For the least of these
For the least of these
Hannah Harrison
Hannah Harrison
AFA Journal staff writer

March 2021“The King will reply, ‘I tell you the truth, whatever you did for the least of these brothers and sisters of Mine, you did for Me’” (Matthew 25:40, NIV).

An unhealthy plague is sweeping across the nation. It’s not only COVID-19. It is also homelessness. Currently, an estimated half-million people are experiencing poverty and homelessness in the U. S. Many face hard times due to job loss, health issues, or poor life choices. Others struggle with addiction and regret while living on the streets.

However, many Christ-centered rescue missions are responding to the hurting. These ministries answer the desperate calls of homelessness by providing shelter, food, and the hope of the cross.

Winchester Rescue Mission (
In Virginia, the Winchester Rescue Mission (WRM) has long stood as a beacon of relief for the homeless. This ministry extends hope to those down on their luck by offering shelter, additional support through case management, and sustenance. 

Since 1973 WRM has been a place of refuge for men impacted by hard times. The mission’s founder, Morris Whitaker, followed God’s call and left his secure job to open doors and help struggling men and women. And after 48 years, individuals are still flooding to WRM to receive the same love and kindness that began with Whitaker.

The mission began as a temporary housing shelter for men. Now, through expansion, the home can accommodate 32 men seeking emergency shelter and relief. In 2018 WRM opened its first women’s shelter, Stone House, which provides temporary lodging for six women. Meanwhile, WRM is adding another house for 15 women and hopes to continue building shelters for those in need. 

According to the ministry website, “By meeting these most basic and immediate needs, we provide hope not only for today but also for the future in an environment that reflects the love of God in tangible ways.”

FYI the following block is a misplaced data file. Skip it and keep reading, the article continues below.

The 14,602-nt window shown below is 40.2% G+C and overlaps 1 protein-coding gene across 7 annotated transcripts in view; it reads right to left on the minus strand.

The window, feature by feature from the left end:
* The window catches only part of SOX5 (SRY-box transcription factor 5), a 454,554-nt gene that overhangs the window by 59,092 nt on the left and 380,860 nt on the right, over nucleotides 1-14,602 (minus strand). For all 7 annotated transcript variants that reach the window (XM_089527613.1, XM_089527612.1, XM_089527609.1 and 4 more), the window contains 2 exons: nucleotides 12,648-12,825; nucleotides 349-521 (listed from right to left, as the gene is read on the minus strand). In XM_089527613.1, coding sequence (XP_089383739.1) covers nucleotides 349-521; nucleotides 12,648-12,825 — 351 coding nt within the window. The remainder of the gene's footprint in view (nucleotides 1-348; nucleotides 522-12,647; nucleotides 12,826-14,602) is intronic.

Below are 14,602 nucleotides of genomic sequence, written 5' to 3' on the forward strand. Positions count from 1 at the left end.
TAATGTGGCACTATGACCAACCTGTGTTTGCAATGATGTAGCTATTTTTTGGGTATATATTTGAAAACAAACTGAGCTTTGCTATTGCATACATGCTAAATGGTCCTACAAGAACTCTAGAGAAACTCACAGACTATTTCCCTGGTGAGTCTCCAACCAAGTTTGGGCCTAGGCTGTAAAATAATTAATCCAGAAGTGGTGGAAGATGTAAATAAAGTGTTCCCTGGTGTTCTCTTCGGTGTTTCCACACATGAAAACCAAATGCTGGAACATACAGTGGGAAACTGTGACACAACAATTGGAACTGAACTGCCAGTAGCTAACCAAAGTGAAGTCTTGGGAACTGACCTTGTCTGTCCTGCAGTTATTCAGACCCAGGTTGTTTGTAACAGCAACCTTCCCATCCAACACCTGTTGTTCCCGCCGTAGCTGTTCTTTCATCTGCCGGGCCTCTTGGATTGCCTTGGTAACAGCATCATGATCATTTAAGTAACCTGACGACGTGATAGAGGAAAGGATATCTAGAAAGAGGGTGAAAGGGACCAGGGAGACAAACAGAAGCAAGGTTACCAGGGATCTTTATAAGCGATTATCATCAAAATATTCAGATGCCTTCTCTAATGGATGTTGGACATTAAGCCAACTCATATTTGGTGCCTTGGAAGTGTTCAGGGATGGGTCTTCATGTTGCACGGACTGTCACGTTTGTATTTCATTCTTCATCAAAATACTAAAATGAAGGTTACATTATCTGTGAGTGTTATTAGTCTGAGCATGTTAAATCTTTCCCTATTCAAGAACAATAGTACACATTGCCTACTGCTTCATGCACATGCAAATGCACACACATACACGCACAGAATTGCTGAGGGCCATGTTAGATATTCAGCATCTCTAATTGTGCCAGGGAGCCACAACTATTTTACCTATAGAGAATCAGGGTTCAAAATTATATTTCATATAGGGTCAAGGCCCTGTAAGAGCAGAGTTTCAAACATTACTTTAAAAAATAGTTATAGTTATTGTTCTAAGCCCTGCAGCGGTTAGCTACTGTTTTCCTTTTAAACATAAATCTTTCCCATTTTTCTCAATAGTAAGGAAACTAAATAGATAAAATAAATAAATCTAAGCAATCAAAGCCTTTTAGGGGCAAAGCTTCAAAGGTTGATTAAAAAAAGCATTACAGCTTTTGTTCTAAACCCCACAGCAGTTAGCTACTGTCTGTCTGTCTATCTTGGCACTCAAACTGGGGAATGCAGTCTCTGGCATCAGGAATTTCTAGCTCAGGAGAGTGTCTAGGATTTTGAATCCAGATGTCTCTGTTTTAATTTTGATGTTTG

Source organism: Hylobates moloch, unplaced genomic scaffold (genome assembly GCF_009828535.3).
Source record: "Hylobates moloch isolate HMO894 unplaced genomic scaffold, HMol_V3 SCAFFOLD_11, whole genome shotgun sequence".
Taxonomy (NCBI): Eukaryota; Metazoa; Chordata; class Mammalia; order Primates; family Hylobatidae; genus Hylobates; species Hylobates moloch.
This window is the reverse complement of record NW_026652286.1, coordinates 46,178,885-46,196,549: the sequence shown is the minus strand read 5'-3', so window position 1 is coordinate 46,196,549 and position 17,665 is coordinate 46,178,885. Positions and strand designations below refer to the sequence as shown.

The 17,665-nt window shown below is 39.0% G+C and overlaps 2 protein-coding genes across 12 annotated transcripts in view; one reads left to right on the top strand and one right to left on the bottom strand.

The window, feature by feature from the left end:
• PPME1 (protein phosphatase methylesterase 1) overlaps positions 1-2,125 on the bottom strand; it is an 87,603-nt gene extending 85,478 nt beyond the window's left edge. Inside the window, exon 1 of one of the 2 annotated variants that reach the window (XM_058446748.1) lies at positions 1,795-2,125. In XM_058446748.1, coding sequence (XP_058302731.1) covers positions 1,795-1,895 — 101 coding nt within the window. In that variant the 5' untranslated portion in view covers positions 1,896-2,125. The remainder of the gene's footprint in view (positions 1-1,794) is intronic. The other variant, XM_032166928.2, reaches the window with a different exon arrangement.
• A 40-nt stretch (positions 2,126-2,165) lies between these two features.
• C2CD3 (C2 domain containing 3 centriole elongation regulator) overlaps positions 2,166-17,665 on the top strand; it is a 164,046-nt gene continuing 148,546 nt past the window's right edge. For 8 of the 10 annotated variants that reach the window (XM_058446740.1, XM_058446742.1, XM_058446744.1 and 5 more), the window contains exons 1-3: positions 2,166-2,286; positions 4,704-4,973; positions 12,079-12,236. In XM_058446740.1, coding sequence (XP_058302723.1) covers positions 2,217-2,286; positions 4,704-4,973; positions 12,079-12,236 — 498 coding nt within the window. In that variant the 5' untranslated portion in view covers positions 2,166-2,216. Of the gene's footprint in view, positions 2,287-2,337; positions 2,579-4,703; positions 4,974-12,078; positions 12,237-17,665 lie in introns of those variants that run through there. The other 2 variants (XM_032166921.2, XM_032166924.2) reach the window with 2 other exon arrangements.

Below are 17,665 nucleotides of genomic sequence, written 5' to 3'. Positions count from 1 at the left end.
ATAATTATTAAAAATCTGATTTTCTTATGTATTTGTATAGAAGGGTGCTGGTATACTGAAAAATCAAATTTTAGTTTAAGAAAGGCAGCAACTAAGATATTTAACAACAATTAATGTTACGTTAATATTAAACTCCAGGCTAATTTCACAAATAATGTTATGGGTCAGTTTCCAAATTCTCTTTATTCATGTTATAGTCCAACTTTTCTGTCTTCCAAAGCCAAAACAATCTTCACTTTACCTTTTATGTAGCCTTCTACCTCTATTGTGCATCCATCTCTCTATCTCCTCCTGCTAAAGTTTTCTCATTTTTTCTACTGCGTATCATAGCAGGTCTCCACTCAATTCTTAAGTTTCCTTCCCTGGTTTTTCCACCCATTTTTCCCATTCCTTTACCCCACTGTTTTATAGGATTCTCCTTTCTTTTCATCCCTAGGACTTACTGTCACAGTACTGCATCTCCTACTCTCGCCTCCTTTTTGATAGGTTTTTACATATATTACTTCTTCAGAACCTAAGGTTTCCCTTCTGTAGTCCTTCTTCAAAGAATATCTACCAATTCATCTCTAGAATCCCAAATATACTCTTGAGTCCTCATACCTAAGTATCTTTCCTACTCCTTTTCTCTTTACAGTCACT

Through caseworkers, the ministry strives to encourage the needy by meeting them where they are and helping them plan their next steps. Participants are reassured that their caseworker will help them change unhealthy behavior.

While ministering to the homeless, WRM also strives to serve the community. Daily and year-round, the mission’s volunteer team partners with local food banks, restaurants, and stores to feed those in Winchester. They offer a community-wide food distribution at the mission once a week and nightly dinner open to individuals and families in the area.  

Good Works Inc. (
Good Works Inc. has one goal: Love God and love their neighbors. 

In 1981 Good Works founder Keith Wasserman answered God’s still small voice asking him to provide shelter and minister to the homeless and poverty-stricken. In choosing to answer that call, Wasserman also made a personal decision to live as a homeless person for some time.

“I have learned that to understand and help people who are suffering,” Wasserman continued, “one must leave the comfort of one’s security and reach out, perhaps incurring some personal risk and pain.”

In his on-the-street experiment, Wasserman’s eyes were opened to the pain and suffering many homeless individuals face. His perspective broadened, and his compassion overflowed for the street people he met. Thus, he began serving the city of Athens, Ohio, through Good Works.

What began as a two-bedroom apartment in Wasserman’s basement grew into a full-fledged, multi-faceted ministry. Since its inception 40 years ago, Good Works has provided more than 115,000 nights of protection for men, women, and children in need.